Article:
The rugged Hells Canyon Wilderness holds the black goblin-like peaks of the Seven Devils and 8,000-foot deep Hells Canyon, the deepest river-cut gorge in North America. Sharp blocks and iridescent sheets of black lava are featured in Craters of the Moon National Monument, scene of the youngest lava flows (2,100 years) in the state, and their recent eruptions range in age up to 15,000 years. The City of Rocks National Monument and Reserve and Castle Rocks State Park host several trails among magnificent towers that offer some of the best rock climbing in the world.  

“There are no tourist attractions described here, but rather out-of-the-way places and uncrowded sanctuaries with a special charm and character, places with some elbow room where you can leave the trail and amble along a ridge or an open hillside, and where your view, and the thoughts of your mind, are clear and unobstructed”- Ron Watters (Foreword:  Trails of Eastern Idaho)  

 

Upper Baron Lake - click to enlarge

Upper Baron Lake, Sawtooths,  Trails of the Sawtooths and White Cloud Mountains

 

Bloomington Lake - click to enlarge

Bloomington Lake near Bear Lake,  Trails of Eastern Idaho

Castle Rocks State Park - click to enlarge

Castle Rocks State Park,  Trails of Eastern Idaho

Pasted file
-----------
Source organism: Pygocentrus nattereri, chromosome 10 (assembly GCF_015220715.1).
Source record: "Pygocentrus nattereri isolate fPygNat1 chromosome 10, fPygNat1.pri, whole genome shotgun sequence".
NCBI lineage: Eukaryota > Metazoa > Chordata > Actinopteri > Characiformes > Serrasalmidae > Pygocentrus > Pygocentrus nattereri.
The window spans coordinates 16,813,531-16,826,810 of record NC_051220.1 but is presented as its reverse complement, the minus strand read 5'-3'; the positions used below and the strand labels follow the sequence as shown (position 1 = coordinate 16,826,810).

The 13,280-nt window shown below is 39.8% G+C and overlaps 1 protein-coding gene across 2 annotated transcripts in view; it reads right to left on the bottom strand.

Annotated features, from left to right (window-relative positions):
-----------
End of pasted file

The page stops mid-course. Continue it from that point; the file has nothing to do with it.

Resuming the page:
Flowers near Big Lost Lake - click to enlarge

Flowers near Big Lost Lake, Smoky Mountains,  Trails of Western Idaho

Fishhook Creek - click to enlarge

Fishhook Creek, Trails of the Sawtooths and White Cloud Mountains

Alpine Lake on Iron Creek - click to enlarge

Alpine Lake on Iron Creek, Trails of the Sawtooths and White Cloud Mountains

Canadian Buffaloberries - click to enlarge

Canadian Buffaloberries,  Wild Berries of the West

 

 

Horstmann Peak - click to enlarge

Horstmann Peak from Alpine Way Trail,  Trails of the Sawtooths and White Cloud Mountains

 

As you travel the trails in these areas, be sure to follow the “leave no trace” ethic. Learning about the fragile ecosystems you travel through will help you understand that leave no trace is the key to preserving these ecosystems for all of us to enjoy, now and in the future. The growing season at mountain elevations is only a few weeks each summer, so any damage takes hundreds of years to disappear.